NP: Oh, yeah, he was getting into character, as he tells everybody. But at the Kids’ Choice Awards, I got to slime him.
JR: Yeah, that’s called payback.
SFBG: That’s awesome. Although getting slimed is kind of a good thing. I would love to get slimed.
NP: Actually, it was fun. I tasted it.
SFBG: How was that?
NP: It was slimy.
JR: I had no choice but to taste it. So thank you.
SFBG: With all this back-and-forth, I feel like a fight is inevitable. If Sokka and Katara threw down, who would win?
NP: Come on!
JR: There’s no way Sokka would ever raise a fist to his little sister.
NP: OK, well, even if he did, I would win. Obviously. I’m a water bender! Please. He has a boomerang.
SFBG: Can you talk about what it was like working with M. Night Shyamalan?
JR: It was incredible. Being young actors, it’s one of those things, you get to work with somebody that you’ve respected and admired. He’s just an incredible artist and a really awesome, down-to-earth family guy.
NP: Yeah, he’s a really great guy. When I saw The Sixth Sense, I was like — it’s one of my favorite movies ever. And now I get to work with him, which is so much fun. Family and morals and values are really important to him, and it definitely shines in the movie. You can definitely tell. But he was so much fun to work with.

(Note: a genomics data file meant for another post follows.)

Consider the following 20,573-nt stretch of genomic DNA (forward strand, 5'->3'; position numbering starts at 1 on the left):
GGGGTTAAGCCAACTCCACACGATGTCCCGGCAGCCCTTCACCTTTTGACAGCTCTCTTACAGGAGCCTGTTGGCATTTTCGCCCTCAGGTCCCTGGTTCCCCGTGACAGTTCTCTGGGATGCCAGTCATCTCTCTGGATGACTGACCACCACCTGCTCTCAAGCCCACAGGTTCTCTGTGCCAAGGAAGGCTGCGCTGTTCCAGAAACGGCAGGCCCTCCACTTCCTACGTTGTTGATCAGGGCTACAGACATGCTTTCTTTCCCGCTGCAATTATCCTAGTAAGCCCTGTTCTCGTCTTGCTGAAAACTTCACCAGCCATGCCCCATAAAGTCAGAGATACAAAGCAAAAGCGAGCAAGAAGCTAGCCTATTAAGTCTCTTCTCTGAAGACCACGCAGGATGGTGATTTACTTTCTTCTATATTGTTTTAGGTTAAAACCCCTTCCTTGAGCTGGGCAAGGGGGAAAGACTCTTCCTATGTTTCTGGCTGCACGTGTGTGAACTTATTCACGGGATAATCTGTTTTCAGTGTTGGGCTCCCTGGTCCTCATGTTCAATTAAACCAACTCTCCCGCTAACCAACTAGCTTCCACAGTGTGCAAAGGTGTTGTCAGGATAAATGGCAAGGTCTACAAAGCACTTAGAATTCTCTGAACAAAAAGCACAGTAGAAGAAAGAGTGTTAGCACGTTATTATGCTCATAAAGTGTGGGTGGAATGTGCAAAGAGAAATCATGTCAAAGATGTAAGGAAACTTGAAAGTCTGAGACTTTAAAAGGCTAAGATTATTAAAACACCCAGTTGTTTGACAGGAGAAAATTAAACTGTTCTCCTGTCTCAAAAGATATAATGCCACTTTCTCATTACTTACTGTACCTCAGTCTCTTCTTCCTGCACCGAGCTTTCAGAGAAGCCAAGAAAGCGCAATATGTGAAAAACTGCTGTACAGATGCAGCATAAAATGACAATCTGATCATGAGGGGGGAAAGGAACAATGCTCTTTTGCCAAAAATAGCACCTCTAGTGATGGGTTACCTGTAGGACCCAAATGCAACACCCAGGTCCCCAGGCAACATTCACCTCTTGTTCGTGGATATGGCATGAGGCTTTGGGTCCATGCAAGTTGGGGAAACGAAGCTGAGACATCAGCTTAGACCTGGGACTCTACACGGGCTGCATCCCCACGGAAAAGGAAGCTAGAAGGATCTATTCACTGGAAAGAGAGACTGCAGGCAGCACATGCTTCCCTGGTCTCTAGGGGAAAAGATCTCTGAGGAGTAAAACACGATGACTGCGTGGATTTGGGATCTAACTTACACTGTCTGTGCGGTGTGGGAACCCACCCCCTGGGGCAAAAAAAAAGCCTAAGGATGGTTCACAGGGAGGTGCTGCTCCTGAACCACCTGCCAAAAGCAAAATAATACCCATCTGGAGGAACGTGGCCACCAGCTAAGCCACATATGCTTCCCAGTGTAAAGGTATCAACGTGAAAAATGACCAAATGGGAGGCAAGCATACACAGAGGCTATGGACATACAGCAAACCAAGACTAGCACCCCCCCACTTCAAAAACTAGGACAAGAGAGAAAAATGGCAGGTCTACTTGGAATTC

SFBG: He’s known for having a very particular mark. Does that carry over to The Last Airbender? Because this does seem very different from his past projects.
NP: Yeah, it is different. He did a lot of scary movies and this is a movie for all ages.
JR: It’s a family film. He did thrillers. With The Happening, he did his first R-rated film. And here with The Last Airbender, he’s doing his first family film. It’s an action, epic, fantasy adventure — there’s a lot of CGI. ILM did the CGI.
NP: We also went to Greenland, though. So a lot of it was real, which was really cool.
SFBG: Now you’ve probably been asked this before, but if you had to pick one bending power, what would you choose?
NP: Water! And I’m not just saying that because I’m a water bender in the movie. But water’s so interesting because it can harm you but it can also save you. It does heal people, but at the same time, there are tsunamis, which harm things. I think it’s the most interesting element.
JR: Oh, yeah, definitely. I’ve always been a big fan of Bruce Lee, and in his book, Artist of Life, he talks about how to be like water and what that means. You kind of go with the flow. Water can become strong and become like ice, and in it’s flowing form even, in hundreds of years, it’ll carve the Grand Canyon. Water’s a very powerful element.
The Last Airbender opens Fri/2 in Bay Area theaters.